A settlor forms a binding legal arrangement in cooperation with a trustee, through which a transfer of assets is made from the settlor to the trustee who is entrusted with the legal title of the trusts assets, to manage and distribute for the benefit of a named beneficiary. The details related to the holding and distribution of the assets is contained within a trust deed in which the trustee is bound under NZ law.
A settlor is the individual forming the trust and whose assets are to be transferred into the trust. Once the deed has been signed and the trust created the settlor does not have legal control over the assets within the trust (as it is now managed by the trustee for the intended beneficiary), though the settlor can make himself the beneficiary. The settlor may also act as a co-trustee or protector, which gives the settlor among other powers, a degree of control over management of the trust, to appoint trustees, and the ability to amend the terms of the trust or distribute assets.
The beneficiaries are the individuals entitled to the assets held by the trust. The settlor may be named as the sole beneficiaries or one among several other beneficiaries. Beneficiary amendments, rights, and benefits are usually specified within the trust deed.
The use of a protector is used as a measure of protection and security for any possible problems that might arise and as a potential counterbalance to the broad powers had by a trustee. The protector is not a mandatory role, though the settlor can appoint himself or use a trusted individual (attorney, professional, family member) in which consent must be given for certain actions made by the trustee.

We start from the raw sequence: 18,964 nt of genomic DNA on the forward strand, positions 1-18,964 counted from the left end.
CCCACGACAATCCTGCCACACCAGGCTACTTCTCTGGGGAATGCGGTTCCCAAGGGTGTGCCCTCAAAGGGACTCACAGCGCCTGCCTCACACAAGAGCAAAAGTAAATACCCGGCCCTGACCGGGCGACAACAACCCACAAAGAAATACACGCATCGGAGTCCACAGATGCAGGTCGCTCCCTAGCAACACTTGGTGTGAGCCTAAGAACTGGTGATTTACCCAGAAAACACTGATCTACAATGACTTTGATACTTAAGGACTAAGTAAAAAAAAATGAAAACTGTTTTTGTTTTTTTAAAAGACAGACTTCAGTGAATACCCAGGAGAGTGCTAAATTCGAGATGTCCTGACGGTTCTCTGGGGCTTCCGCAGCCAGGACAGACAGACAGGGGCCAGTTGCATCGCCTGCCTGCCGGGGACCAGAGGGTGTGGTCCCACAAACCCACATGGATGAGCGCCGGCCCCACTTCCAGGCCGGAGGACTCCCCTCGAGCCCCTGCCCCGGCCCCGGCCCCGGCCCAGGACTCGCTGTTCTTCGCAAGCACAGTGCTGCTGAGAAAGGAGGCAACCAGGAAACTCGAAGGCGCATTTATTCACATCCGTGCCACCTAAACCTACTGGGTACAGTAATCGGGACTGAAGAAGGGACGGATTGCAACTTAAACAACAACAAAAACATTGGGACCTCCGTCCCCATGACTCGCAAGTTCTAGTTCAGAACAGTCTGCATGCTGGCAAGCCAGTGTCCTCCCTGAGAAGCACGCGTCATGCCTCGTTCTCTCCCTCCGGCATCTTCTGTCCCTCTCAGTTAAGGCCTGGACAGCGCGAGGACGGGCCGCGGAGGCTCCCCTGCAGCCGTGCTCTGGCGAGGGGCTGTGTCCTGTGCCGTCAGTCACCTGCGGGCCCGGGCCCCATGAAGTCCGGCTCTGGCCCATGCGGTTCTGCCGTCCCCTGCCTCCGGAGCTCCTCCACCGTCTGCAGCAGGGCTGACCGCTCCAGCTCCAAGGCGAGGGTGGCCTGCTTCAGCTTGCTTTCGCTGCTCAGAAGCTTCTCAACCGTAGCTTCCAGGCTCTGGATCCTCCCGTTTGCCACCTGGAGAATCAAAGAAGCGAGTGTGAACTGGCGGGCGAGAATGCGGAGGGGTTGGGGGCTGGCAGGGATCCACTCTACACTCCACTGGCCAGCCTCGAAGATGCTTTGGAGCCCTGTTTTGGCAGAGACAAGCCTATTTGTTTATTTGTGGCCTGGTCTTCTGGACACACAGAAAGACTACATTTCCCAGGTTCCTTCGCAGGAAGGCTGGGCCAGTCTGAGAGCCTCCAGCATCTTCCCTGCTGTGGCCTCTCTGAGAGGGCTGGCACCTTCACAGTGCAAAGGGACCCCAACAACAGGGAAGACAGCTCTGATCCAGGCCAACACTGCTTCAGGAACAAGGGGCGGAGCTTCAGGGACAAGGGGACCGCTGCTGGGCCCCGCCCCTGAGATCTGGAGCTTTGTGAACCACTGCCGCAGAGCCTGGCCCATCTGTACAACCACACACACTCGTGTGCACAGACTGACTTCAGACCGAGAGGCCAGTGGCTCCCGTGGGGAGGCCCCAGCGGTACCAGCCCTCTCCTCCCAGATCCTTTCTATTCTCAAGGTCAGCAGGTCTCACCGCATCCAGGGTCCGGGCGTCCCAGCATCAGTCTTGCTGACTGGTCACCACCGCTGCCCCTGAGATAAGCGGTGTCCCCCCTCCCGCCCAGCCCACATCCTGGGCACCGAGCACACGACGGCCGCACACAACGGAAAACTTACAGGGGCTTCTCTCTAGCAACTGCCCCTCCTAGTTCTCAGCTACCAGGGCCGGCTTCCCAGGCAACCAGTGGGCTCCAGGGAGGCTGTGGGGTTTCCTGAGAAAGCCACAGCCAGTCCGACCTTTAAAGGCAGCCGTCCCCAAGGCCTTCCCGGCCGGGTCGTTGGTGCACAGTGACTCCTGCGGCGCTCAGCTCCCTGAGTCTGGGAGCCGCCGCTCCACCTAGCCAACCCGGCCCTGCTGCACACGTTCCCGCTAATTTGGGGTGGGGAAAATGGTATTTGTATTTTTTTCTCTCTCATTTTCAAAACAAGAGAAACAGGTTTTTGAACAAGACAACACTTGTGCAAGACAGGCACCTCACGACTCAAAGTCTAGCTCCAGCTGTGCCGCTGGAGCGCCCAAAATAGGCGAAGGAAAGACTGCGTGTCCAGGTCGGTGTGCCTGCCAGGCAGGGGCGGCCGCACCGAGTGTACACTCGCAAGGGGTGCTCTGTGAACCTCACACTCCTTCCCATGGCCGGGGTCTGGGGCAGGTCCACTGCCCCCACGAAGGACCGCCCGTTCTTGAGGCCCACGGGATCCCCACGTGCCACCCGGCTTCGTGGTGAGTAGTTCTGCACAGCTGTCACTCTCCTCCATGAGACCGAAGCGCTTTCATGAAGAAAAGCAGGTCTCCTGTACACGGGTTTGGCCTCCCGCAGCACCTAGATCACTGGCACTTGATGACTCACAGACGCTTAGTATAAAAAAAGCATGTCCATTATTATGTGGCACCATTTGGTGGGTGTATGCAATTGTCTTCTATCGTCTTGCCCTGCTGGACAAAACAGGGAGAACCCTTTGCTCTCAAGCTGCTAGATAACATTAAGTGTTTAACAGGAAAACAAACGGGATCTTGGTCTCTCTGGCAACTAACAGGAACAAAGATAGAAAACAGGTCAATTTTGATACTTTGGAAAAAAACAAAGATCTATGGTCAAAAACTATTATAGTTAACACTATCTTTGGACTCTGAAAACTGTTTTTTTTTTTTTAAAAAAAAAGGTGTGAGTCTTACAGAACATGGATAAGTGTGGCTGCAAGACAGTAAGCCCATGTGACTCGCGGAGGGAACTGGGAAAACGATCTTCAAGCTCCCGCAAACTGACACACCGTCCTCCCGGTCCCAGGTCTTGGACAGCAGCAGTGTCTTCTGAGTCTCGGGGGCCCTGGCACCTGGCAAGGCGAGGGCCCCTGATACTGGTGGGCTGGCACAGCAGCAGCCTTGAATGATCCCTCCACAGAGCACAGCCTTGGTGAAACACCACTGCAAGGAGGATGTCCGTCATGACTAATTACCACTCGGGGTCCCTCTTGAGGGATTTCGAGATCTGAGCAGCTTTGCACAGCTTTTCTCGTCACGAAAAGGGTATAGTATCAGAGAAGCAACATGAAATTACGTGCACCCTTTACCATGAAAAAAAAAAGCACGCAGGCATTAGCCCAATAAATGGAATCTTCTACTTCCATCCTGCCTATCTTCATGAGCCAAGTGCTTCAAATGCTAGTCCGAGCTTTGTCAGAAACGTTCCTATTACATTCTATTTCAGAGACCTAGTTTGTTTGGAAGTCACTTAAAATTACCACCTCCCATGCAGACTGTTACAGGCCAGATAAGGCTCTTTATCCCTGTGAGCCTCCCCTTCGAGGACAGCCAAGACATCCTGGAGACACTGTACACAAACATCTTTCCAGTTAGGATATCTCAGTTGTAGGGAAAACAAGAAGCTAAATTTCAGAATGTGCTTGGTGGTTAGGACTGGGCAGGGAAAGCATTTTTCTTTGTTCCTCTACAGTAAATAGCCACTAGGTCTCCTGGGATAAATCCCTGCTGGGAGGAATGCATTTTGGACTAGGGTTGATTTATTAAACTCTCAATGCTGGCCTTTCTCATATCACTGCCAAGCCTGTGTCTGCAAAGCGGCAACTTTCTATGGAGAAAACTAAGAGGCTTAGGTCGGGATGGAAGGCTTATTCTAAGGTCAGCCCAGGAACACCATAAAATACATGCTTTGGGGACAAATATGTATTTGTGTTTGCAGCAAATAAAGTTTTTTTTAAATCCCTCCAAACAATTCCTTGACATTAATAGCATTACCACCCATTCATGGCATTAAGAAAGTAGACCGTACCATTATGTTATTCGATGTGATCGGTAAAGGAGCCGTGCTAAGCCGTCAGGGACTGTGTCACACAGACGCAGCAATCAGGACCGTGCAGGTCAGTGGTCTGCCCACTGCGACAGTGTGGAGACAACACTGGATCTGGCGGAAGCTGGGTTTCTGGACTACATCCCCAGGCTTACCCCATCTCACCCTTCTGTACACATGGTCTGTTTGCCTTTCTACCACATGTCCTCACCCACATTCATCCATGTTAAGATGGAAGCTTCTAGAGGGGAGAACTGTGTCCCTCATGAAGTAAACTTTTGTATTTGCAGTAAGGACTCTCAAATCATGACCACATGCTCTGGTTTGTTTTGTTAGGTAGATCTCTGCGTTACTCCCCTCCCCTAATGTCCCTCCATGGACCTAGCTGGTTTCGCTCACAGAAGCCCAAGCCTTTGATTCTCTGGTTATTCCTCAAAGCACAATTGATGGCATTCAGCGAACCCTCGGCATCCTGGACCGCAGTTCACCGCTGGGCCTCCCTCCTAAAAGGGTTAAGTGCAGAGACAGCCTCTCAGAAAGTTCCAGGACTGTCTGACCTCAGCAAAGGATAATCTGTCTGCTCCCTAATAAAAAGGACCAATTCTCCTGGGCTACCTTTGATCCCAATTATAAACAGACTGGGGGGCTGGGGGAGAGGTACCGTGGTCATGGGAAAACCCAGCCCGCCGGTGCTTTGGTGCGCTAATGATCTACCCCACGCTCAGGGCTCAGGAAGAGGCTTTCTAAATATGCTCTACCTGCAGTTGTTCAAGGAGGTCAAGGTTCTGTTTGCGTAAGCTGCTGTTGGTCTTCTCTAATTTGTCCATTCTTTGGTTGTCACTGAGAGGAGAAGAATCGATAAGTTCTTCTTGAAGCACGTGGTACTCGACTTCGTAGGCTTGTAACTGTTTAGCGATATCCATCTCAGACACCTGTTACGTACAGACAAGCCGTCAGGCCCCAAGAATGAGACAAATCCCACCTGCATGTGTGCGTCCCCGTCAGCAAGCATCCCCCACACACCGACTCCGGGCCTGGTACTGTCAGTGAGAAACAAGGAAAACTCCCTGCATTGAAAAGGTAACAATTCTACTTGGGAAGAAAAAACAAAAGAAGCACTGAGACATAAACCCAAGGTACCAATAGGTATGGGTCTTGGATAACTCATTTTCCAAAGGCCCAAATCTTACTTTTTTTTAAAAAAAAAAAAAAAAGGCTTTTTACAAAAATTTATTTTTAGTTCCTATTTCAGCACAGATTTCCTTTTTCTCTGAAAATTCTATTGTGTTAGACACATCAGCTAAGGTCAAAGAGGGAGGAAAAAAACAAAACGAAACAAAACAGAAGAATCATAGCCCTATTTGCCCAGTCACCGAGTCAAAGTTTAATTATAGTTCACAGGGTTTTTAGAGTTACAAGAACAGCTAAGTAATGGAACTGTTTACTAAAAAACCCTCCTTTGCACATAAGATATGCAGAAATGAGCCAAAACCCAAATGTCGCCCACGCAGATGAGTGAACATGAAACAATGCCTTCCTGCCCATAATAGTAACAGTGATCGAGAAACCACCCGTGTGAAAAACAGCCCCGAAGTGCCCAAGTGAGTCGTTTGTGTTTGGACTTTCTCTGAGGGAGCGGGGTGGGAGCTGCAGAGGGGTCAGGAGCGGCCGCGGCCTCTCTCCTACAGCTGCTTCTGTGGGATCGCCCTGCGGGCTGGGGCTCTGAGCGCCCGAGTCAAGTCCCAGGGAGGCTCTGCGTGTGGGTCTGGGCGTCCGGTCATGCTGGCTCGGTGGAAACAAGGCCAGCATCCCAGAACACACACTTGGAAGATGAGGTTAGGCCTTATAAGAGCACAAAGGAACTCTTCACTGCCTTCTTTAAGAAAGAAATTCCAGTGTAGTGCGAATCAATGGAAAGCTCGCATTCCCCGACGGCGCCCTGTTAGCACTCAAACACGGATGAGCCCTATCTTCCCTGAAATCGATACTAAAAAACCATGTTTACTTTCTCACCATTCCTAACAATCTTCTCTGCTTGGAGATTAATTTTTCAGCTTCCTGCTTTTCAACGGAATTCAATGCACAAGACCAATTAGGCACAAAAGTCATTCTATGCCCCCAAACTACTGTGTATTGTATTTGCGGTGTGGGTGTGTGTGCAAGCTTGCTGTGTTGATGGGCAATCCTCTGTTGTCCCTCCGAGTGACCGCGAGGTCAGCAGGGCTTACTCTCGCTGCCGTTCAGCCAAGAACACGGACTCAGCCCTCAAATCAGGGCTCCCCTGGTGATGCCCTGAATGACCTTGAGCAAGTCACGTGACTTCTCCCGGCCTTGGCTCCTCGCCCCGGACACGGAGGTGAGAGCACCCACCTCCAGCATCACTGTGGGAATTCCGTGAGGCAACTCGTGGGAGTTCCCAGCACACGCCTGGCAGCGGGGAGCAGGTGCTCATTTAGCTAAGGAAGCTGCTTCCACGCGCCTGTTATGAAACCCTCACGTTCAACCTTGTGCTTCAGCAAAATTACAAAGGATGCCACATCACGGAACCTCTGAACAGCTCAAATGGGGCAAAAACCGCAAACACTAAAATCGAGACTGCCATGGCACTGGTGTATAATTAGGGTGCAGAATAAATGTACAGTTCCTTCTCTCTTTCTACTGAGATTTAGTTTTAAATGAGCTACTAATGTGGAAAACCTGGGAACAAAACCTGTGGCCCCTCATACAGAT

A trustee holds the legal title to the trust and is responsible for the overall management, whose powers are solely used for the benefit of the beneficiaries. A trustee may play many different roles and can take on any number of responsibilities under discretion of the settlor, usually outlined within the trust deed. A settlor may choose to have a separation of powers in which different parties may take up different roles.
The above-mentioned provisions enable the settlor a greater flexibility in establishing a management structure giving a variety of different arrangements to augment the exclusive control a foreign trustee providing a complete system of oversight and checks and balance to ensure proper asset management.
Yes. A NZFT requires that there be one (1) resident 'custodian' trustee, either an individual or a company.
Records of the NZFT’s financial position must be maintained by the trust company in NZ. The financial records are not filed to the Register and are not public.
There are no restrictions. A NZFT may engage in any business activities provided that is lawful.
English Common Law with local NZ statues. NZ Trust law is modeled off on UK trust legislation
There are no exchange controls on foreign-exchange transactions that take place in NZ, regardless of whether residents or non-residents undertake the transactions.
No. However, records of the trust’s financial position must be maintained by a resident NZ trust company.
Certain records need to be held by the resident trustee in NZ including:
If the NZFT carries out business activities then the documents held by the NZ trust company must include, in addition: accounting information and codes of accounts including the accounting instruction manuals and the system documentation
The NZFT are enshrined under the New Zealand Trustee Act 1956.
The NZ government policy encourages the self-regulation of the industry. This has actually strengthen the efficacy of the sector, especially when such foreign trusts are held by ‘qualifying’ resident foreign trustee individuals or companies that regulated by the New Zealand Law Society or the Institute of Chartered Accountants.
There are no annual reporting requirements for a NZFT
New Zealand has a total of thirty-five double taxation agreements that are in place with their main trading and investing partners. These countries include: Australia, Austria, Belgium, Canada, China, Chile, Czech Republic, Denmark, Fiji, Finland, France, Germany, India, Indonesia, Ireland, Italy, Japan, Korea, Malaysia, Mexico, Netherlands, Norway, Philippines, Poland, Russia, Singapore, South Africa, Spain, Sweden, Switzerland, Taiwan, Thailand, United Arab Emirates, United Kingdom, and United States.
Minimum annual government fee NZD 50.00
For more information on New Zealand
Why You Need A Plan B
Threats to Your Assets
Global Diversification Planning